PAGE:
Every film that has ever been nominated for an Academy Award in any category. Enjoy!
The electrifying dog is back from beyond the grave
Young Victor conducts a science experiment to bring his beloved dog Sparky back to life, only to face unintended, sometimes monstrous, consequences.
For well over a decade now Tim Burton has seemingly been happy to coast along rehashing his kooky style and blandly re-imagining other people’s stories. However, I find it impossible to get excited by a director who simply appears to be going through the motions. Which is why his latest film, Frankenweenie, sounded potentially appealing. Based on a near-career ending short film and with autobiographical elements (Victor acting as an on-screen surrogate for Burton) this new stop-frame animated feature is his most personal and heartfelt work in years.
Essentially a simple story about a boy and his dog reimagined as a classic Universal monsters movie, Frankenweenie, lovingly homages the films that have influenced Burton throughout his long career. When Victor’s…
Definitive proof that Burton should never, ever work with Depp again, let alone other real people.
I know this is an easy criticism, but I really feel Burton has surrounded him with people that fit nicely in his comfort zone and as a result his last couple of films have been drab and not that good. It seems as if he just didn't challenge himself anymore, relying on routine.
I wonder if Burton felt the same as he now reanimates (.......I know, sorry about that) his first short film and turns it into a fun and very creative film.
The black and white cinematography, the production design and the insanely gorgeous stop motion…
Your dog is aliiive!
-Edgar "E" Gore
Two stop-motion animated films that pay homage to horror films in the same year. We have entered a new golden age of cinema. While ParaNorman was clearly influenced by the horror films of the 70s and 80s, Frankenweenie is a full fledged love letter to the Universal Monsters era of horror. You won't even have to pay that much attention to recognize the nods to Universal's big names and even a huge nod to a sub-genre of horror of the same time period. It even manages to sneak in a cameo appearance from a legend of the genre. Having an unbiased opinion of the film is going to be…
The perfect movie to watch with your dog on a stormy night, except if your dog is a little fucking bitch who won't cuddle with you and just wants you to throw his stupid little squeaky bone.
Everyone has it all wrong. Halloween should not be about horror movies. The bloody murder murder spirit is not that of Halloween. Instead, I like to spend a lot of my holiday with films that capture the whimsical magic with a slight dose of spooky that to me is the Halloween of our youth. Frankenweenie is the perfect representation of the combination of imagination, innocence and fear, that the day of spooks and creeps should bring out of all of us.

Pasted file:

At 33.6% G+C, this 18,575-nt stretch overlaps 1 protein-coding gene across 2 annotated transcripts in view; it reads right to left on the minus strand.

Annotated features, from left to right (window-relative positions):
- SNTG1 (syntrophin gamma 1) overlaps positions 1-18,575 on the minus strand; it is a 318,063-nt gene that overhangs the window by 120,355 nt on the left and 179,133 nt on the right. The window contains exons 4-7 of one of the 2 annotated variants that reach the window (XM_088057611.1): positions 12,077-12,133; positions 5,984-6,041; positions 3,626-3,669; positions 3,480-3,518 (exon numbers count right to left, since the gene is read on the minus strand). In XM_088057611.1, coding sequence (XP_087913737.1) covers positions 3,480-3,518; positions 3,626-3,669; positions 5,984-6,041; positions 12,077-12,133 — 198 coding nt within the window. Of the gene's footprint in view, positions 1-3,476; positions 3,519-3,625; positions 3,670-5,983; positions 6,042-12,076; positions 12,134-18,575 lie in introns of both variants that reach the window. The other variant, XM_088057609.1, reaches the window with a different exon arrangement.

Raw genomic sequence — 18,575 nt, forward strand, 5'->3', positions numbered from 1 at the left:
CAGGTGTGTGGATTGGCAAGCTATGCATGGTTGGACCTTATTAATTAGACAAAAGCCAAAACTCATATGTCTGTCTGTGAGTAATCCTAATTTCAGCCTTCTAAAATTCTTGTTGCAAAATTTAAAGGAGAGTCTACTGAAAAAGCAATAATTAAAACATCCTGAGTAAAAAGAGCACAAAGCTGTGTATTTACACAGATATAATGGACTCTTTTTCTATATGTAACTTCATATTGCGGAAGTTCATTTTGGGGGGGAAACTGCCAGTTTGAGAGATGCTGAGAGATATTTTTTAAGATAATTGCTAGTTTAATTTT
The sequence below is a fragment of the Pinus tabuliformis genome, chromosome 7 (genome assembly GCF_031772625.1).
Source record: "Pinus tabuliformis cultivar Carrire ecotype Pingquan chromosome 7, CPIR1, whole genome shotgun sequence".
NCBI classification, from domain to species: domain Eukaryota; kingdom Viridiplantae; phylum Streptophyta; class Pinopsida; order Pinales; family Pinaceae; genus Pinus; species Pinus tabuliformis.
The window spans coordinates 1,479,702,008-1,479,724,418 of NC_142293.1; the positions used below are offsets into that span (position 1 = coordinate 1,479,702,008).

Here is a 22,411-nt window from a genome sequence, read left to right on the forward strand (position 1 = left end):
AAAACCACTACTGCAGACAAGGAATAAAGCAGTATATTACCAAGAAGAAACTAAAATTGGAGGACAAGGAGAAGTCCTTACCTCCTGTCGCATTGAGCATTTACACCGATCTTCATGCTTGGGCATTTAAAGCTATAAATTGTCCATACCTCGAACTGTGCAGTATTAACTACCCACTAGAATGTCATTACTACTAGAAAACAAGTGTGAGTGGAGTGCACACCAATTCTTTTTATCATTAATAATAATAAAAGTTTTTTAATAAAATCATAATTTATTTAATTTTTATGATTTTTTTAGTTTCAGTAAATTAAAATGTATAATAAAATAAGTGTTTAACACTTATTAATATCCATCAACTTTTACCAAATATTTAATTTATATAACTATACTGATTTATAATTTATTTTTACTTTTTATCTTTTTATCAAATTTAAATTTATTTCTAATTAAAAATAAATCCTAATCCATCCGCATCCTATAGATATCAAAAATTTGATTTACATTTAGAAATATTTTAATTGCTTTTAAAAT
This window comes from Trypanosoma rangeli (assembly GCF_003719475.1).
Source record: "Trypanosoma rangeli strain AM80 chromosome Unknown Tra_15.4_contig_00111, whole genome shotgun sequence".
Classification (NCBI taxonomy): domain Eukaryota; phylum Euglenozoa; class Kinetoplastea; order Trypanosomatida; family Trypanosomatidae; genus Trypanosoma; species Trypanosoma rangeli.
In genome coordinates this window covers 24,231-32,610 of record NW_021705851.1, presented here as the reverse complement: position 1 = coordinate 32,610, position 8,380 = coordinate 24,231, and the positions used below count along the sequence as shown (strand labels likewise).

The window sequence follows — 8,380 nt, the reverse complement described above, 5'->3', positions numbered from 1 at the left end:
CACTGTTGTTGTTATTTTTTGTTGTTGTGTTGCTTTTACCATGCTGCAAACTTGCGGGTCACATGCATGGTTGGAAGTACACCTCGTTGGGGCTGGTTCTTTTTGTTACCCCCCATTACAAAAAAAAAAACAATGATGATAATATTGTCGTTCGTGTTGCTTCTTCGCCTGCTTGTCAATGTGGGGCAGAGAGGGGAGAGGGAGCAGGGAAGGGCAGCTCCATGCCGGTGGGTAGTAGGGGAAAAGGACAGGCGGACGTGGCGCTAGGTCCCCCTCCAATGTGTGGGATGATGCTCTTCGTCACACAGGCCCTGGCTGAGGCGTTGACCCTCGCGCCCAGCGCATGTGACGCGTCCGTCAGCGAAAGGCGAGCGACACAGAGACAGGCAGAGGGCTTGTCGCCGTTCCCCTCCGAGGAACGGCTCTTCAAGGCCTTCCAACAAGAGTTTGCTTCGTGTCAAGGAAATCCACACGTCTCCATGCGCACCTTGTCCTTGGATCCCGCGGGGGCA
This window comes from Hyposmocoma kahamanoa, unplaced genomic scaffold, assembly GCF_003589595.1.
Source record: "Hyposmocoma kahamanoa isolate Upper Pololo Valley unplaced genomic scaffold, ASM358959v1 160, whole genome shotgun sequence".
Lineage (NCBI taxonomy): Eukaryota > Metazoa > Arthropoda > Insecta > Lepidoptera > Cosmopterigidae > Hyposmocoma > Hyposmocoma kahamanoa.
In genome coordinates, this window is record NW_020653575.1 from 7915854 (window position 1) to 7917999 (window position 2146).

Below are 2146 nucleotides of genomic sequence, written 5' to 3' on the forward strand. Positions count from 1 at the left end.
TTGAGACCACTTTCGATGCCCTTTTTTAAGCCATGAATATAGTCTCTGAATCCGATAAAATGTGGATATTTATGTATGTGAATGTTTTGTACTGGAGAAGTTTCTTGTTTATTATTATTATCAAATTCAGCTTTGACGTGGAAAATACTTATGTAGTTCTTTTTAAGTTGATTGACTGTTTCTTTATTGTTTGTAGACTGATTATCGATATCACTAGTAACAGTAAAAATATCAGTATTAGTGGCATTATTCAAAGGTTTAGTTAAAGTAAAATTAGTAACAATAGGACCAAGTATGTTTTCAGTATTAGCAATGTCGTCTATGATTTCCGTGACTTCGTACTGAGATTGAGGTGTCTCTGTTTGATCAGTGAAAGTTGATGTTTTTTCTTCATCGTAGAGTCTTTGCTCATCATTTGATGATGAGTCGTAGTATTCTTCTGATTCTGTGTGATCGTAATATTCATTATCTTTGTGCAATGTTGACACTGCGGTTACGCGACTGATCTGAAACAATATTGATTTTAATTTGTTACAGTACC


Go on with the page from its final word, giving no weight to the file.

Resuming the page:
"Frankenweenie" starts out as a leisurely paced film about a boy, Victor, who loves science and monster movies. Tragedy strikes when the boy loses his best friend, a dog named Sparky. Victor then calls upon the cinematic and literary legacy provided him by his last name to shock Sparky to existence.
That synopsis offers no surprises to anyone familiar with Tim Burton's original short film of the same name. Now, Burton expands his short to a feature-length film and the results are more than pleasing.
"Frankenweenie" is beautifully rendered. The melancholy, black and white, stop-motion animation is equally handome, grotesque, and humorous. The animated environs evoke horror films of the past and Burton's own oeuvre. The vocal performances are solid,…
The way these kids so very badly want to win a TROPHY at the SCIENCE FAIR is really fucking delightful.
The disingenuous ending however, completely betrays the thematic resonance of the film. Felt like a production note that Burton unwillingly obliged to. Unfortunate.
When discussing Tim Burton...
HOLD ON!!!!!!! GOD!!!!!
Ahem, like I was saying, when discussing... the guy who made “Edward Scissorhands”, a lot of people react with anger, pity, and disgust. In the last decade, we have seen some truly awful films. The worst films of all time came out of the last decade, and Tim Burton didn’t help the cause. He gave us a remake of “Planet Of The Apes”, he gave us “Charlie And The Chocolate Factory”, “Sweeney Todd”, “Alice In Wonderland” and “Dark Shadows”.
All five of those turkeys came from him in just over ten years. In that time, he only released two passable movies. “Big Fish” from 2003 which I find to be very…
Burton is kind of like the Hugh Jackman character from The Prestige - he has, like, one trick up his sleeve, but he sure knows how to dress it.
The film has glimmers of brilliance in my opinion; the opening section, fearing what we don't understand and the references to monster films classic and contemporary. But the film didn't hit these peaks often enough, and the ending which nearly impressed me as an example of letting go of a passed loved one (especially in a kids film) quickly fell back on the cliche Disney ending.
A typical Tim Burton film, Frankenweenie is an animated movie with a very well achieved relationship between a boy and his back-to-life-dog, as well as beautiful visuals and a great atmosphere, but its problem is the thin story with flat secondary characters and villians.
Sad at first
Burton remakes a 30 minute short and turns it into an average close to 90 minute film
Tim Burton's best film, and one of the best animated movies of recent memory. Impeccably well-made and atmospheric, with a classic feel you won't be able to shake off. Should've won the Animated Feature Oscar.
A list of films that originally began life as a short film before being extended into a feature length production.…
(Last Updated: 11 October 2014)
In early 1923, Kansas City, Missouri animator Walt Disney created a short film entitled Alice's…